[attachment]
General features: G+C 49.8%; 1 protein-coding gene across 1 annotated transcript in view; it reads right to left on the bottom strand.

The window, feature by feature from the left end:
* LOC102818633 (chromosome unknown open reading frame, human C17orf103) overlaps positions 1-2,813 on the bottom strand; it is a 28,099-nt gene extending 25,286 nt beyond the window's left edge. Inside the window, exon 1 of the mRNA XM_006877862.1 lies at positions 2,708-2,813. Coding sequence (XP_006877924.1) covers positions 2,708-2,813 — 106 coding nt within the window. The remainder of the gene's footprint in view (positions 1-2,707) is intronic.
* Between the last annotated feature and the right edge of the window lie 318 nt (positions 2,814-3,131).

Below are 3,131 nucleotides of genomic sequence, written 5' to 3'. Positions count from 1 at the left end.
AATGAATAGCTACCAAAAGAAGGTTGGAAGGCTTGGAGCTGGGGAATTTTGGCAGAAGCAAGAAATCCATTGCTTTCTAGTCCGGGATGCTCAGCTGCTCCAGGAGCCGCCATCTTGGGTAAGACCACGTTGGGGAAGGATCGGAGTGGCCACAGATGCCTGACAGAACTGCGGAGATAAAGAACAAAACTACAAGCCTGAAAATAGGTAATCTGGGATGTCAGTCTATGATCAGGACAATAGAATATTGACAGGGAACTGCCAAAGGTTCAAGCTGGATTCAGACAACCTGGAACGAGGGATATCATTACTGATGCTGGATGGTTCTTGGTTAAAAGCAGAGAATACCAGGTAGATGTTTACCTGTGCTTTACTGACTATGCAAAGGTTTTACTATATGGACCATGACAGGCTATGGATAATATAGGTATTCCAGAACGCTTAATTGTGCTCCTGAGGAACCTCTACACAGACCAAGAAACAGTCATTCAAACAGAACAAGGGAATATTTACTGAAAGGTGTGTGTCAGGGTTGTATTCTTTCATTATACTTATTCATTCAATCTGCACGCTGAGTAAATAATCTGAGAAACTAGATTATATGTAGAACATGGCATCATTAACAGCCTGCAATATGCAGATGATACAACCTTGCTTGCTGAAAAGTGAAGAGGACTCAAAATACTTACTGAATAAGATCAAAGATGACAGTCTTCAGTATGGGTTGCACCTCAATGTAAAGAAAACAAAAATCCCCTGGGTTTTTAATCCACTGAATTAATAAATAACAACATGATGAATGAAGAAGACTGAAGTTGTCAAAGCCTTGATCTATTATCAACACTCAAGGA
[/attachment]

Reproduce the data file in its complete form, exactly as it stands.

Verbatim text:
General features: G+C 49.8%; 1 protein-coding gene across 1 annotated transcript in view; it reads right to left on the bottom strand.

The window, feature by feature from the left end:
* LOC102818633 (chromosome unknown open reading frame, human C17orf103) overlaps positions 1-2,813 on the bottom strand; it is a 28,099-nt gene extending 25,286 nt beyond the window's left edge. Inside the window, exon 1 of the mRNA XM_006877862.1 lies at positions 2,708-2,813. Coding sequence (XP_006877924.1) covers positions 2,708-2,813 — 106 coding nt within the window. The remainder of the gene's footprint in view (positions 1-2,707) is intronic.
* Between the last annotated feature and the right edge of the window lie 318 nt (positions 2,814-3,131).

Below are 3,131 nucleotides of genomic sequence, written 5' to 3'. Positions count from 1 at the left end.
AATGAATAGCTACCAAAAGAAGGTTGGAAGGCTTGGAGCTGGGGAATTTTGGCAGAAGCAAGAAATCCATTGCTTTCTAGTCCGGGATGCTCAGCTGCTCCAGGAGCCGCCATCTTGGGTAAGACCACGTTGGGGAAGGATCGGAGTGGCCACAGATGCCTGACAGAACTGCGGAGATAAAGAACAAAACTACAAGCCTGAAAATAGGTAATCTGGGATGTCAGTCTATGATCAGGACAATAGAATATTGACAGGGAACTGCCAAAGGTTCAAGCTGGATTCAGACAACCTGGAACGAGGGATATCATTACTGATGCTGGATGGTTCTTGGTTAAAAGCAGAGAATACCAGGTAGATGTTTACCTGTGCTTTACTGACTATGCAAAGGTTTTACTATATGGACCATGACAGGCTATGGATAATATAGGTATTCCAGAACGCTTAATTGTGCTCCTGAGGAACCTCTACACAGACCAAGAAACAGTCATTCAAACAGAACAAGGGAATATTTACTGAAAGGTGTGTGTCAGGGTTGTATTCTTTCATTATACTTATTCATTCAATCTGCACGCTGAGTAAATAATCTGAGAAACTAGATTATATGTAGAACATGGCATCATTAACAGCCTGCAATATGCAGATGATACAACCTTGCTTGCTGAAAAGTGAAGAGGACTCAAAATACTTACTGAATAAGATCAAAGATGACAGTCTTCAGTATGGGTTGCACCTCAATGTAAAGAAAACAAAAATCCCCTGGGTTTTTAATCCACTGAATTAATAAATAACAACATGATGAATGAAGAAGACTGAAGTTGTCAAAGCCTTGATCTATTATCAACACTCAAGGA